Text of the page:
“The Story Starts Talking to You”: Director Ritesh Batra | Photograph
Whenever directors watch their own films, they always do so with the knowledge that there are moments that occurred during their production — whether that’s in the financing and development or shooting or post — that required incredible ingenuity, skill, planning or just plain luck, but whose difficulty is invisible to most spectators. These are the moments directors are often the most proud of, and that pride comes with the knowledge that no one on the outside could ever properly appreciate what went into them.
So, we ask: “What hidden part of your film are you most privately proud of and why?”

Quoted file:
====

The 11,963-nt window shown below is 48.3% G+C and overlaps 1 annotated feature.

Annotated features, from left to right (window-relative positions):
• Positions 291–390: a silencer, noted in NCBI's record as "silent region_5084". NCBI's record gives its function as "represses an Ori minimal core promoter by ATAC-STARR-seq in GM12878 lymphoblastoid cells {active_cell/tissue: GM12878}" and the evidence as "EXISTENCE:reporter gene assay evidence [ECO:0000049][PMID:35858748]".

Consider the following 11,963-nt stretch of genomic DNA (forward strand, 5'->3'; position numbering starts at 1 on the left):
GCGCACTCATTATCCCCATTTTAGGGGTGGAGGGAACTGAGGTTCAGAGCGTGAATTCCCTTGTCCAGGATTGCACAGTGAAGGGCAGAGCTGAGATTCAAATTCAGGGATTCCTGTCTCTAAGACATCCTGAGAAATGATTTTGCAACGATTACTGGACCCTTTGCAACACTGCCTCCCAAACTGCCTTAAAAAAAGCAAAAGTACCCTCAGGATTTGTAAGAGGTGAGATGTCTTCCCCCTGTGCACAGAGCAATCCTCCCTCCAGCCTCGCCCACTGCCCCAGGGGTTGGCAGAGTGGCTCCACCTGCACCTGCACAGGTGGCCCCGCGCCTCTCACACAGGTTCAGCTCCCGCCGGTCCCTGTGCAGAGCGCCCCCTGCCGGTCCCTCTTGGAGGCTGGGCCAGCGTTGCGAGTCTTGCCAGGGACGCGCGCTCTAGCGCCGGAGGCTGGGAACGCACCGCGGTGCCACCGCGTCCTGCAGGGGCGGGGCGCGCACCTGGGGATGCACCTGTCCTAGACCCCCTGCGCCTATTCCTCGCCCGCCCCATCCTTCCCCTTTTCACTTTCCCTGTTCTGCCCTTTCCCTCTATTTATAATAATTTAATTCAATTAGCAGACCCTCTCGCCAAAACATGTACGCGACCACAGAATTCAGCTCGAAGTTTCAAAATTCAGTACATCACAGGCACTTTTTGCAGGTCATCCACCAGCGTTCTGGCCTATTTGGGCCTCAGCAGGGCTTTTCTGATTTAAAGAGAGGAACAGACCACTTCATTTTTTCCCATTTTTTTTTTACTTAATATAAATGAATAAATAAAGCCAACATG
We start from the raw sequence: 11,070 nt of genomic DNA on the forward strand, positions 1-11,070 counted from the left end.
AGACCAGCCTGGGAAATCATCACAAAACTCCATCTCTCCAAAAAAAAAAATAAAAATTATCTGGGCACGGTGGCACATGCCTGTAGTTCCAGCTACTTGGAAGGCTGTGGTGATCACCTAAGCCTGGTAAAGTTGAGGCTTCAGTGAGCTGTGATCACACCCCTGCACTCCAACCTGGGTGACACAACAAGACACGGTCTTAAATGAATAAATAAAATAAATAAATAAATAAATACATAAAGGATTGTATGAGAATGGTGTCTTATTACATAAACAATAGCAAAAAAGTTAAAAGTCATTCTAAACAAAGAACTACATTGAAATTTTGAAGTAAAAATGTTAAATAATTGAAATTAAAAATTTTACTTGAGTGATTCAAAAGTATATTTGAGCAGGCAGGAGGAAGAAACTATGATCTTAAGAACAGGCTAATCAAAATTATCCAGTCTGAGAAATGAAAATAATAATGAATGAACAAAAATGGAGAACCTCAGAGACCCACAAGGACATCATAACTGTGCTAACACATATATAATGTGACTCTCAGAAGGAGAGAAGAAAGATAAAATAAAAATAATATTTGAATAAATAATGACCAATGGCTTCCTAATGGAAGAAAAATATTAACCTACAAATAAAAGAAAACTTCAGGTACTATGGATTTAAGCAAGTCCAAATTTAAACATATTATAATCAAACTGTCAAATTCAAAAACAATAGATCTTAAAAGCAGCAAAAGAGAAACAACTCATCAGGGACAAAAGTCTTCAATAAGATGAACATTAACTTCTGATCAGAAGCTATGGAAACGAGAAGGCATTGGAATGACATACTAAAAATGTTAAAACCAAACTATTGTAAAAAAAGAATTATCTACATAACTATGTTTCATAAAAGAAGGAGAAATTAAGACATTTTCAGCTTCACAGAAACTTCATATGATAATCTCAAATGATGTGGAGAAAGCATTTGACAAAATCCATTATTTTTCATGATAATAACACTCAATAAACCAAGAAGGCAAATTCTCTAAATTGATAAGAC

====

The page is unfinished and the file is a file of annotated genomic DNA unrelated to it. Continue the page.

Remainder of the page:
Films, as they say, are written and rewritten many times. For me, the part I am most proud of, when it happens, is when the story starts talking to you, telling you what it wants to be. When a movie is going to work, this is what happens: it tells you what it wants to be, as much as you decide what it should be. It becomes a conversation with your work. It’s as close to a religious experience as I have ever had (as someone who is an atheist on good days). This conversation starts only after a lot of time and work has been put in, you have to earn it. It’s a weird, indescribable force that makes its presence felt. I am most conscious of it in the edit, when it’s more lonely and there is less noise around. In my short career, this has happened to me maybe two or three times; it’s when I know I am on the right track, and now the work has come alive and the conversation can begin. I wouldn’t say it makes me only proud when it happens—it also humbles me, because I know that it’s an elusive force, and one has to earn it all over again each time.